– Jennifer Finney Boylan, author of “She’s Not There: A Life in Two Genders,” on the price she’s paid by being public about her life. (Click here for full interview.)

7. Erik Larson speculates on an era’s overconfidence

"The thing that characterized the age was an overweening confidence in the power of man-made objects to overcome obstacles like time and distance, and that confidence could not be deterred. Those who boarded the Lusitania on May 1, 1915, doubtless felt some anxiety, but at the same time, they took comfort in the sheer scale of the ship and its speed, and in the fact that for a century naval warfare against civilian vessels had been conducted in a chivalrous, humanitarian manner."

 – Erik Larson, author of “Dead Wake: The Final Crossing of the Lusitania,” on why passengers felt so confident riding a luxury liner during wartime. (Click here or full interview.)

8. Stewart O’Nan talks about the final days of F. Scott Fitzgerald

"He pulls it back together. When he’s sober, he’s a proper gentleman. Once he gets to Hollywood, he can recapture the person that he once was. But the bodily damage has already been done....

He redeemed himself, by not giving up and not quitting and doing really good work.

He regained that love for the world, that romantic spirit that we think of as part of him – that willingness, that openness, that receptiveness to life. And he understands what he’s going through, which makes it all the more poignant."

– Stewart O’Nan, author of the novel “West of Sunset” about F. Scott and Zelda Fitzgerald, on whether the author of “The Great Gatsby” found happiness at the end of his life. (Click here for full interview.)

9. T.J. English explains how Whitey Bulger corrupted the good guys

"Quite often the criminal winds up being more manipulative and wily than the agents, and the criminal gets more out of it than the agents. And you have blood on your hands if you’re protecting informants who are still killing people on the street. The consequences of it are quite devastating and have been devastating."

– T.J. English, author of “Where the Bodies Are Buried: Whitey Bulger and the World That Made Him,” on how the ends didn’t justify the means as law enforcement tried to take down the mob in Boston. (Click here for full interview.)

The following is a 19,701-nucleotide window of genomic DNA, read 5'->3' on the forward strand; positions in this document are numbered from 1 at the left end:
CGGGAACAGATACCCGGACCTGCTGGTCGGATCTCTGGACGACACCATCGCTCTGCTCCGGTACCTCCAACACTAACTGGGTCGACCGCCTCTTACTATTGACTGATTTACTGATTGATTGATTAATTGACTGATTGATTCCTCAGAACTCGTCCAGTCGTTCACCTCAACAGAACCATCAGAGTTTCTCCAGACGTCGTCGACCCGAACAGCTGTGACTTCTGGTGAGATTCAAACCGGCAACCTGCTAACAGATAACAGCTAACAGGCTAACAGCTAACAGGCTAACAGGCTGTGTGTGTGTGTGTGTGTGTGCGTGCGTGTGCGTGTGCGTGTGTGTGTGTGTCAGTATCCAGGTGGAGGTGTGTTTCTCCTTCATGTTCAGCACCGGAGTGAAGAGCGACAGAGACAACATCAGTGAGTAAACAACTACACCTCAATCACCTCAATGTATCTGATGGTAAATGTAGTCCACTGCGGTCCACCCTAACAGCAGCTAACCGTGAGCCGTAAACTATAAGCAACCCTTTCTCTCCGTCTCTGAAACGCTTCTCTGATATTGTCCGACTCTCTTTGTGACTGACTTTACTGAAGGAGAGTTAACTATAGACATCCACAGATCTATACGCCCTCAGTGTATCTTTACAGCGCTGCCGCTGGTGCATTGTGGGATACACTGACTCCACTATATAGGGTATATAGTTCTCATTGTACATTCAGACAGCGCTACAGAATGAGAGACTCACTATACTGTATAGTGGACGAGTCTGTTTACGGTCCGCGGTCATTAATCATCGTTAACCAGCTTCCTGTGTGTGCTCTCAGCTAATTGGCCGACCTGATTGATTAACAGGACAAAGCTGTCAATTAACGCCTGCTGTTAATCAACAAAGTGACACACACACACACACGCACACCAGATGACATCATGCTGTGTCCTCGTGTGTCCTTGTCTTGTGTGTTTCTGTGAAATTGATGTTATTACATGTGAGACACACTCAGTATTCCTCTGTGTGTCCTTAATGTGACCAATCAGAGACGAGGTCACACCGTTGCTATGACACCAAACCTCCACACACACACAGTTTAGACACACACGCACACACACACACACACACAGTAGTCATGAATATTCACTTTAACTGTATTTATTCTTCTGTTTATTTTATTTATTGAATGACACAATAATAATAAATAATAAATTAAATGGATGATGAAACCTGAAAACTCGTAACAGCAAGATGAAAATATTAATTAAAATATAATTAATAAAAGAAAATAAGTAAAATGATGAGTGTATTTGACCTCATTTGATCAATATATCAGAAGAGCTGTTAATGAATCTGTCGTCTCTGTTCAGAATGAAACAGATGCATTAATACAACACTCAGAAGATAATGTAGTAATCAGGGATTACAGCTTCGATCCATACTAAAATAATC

10. S.C. Gwynne recalls the great and not-so great Civil War generals

"The Civil War was a great transformer of men, and it cut both ways.

The political generals, these great wealthy men who were powerful before the war, are exposed as incompetent and cowards. On the other side, you have Grant, who’s failed at everything he’s ever done, and William Tecumseh Sherman, who failed at all of his business ventures, and Philip Sheridan, who was nothing.

Then there’s [Stonewall] Jackson, who’s this peculiar, kind-of-failed physics professor and becomes the most famous military man in the Western world. His ascent was astonishing, 14 months from being a physics professor – whom the Army didn’t really want – to being compared to Napoleon."

– S.C. Gwynne, author of “Rebel Yell: The Violence, Passion, and Redemption of Stonewall Jackson,” on the Civil War’s unlikely heroes. (Click here for full interview.)

11. Masha Gessen speculates on what drove the Boston bombers

"My sense of their ultimate goal was that they wanted to become great.

You can frame it in terms of martyrdom. You look at Jahar’s notes scribbled on the side of the boat where he hid. He says that Allah has different plans for different people, and the plan for his brother was to make him a martyr.

You see all of it in that note. You see the belonging rhetoric, and the concept that “you hurt one of us, you hurt us all.” You see the desire to have a meaningful role and to be heard, to become somebody.

The lure of terrorism is this opportunity to belong to something larger, to have meaning and greatness. It’s like a shortcut to greatness. You can go from being a nobody to declaring war on a great country."

– Masha Gessen, author of “The Brothers: The Road to an American Tragedy,” on what drove Tamerlan and Dzhokhar “Jahar” Tsarnaev. (Click here to read full interview.)

 12. Lucy Worsley talks about the birth of obsession with crime

"In the 19th century, more likely than not you had moved to a town. Life was cleaner and safer there, and violent death less likely. But you probably didn't know your neighbors in the same way that you'd have done in the close-knit community of the village, and perhaps your neighbor he looked a bit odd ... perhaps even like a murderer....

So, people began to have the luxury, and it is a luxury, of worrying about things as inherently unlikely as getting murdered. An obsession with murder goes along with paranoia, neurosis and anxiety – all the other things we 'enjoy' about modern life in the city!"

– Lucy Worsley, author of “The Art of the English Murder: From Jack the Ripper and Sherlock Holmes to Agatha Christie and Alfred Hitchcock.” (Click here for full interview.)

Randy Dotinga, a Monitor contributor, is president of the American Society of Journalists and Authors.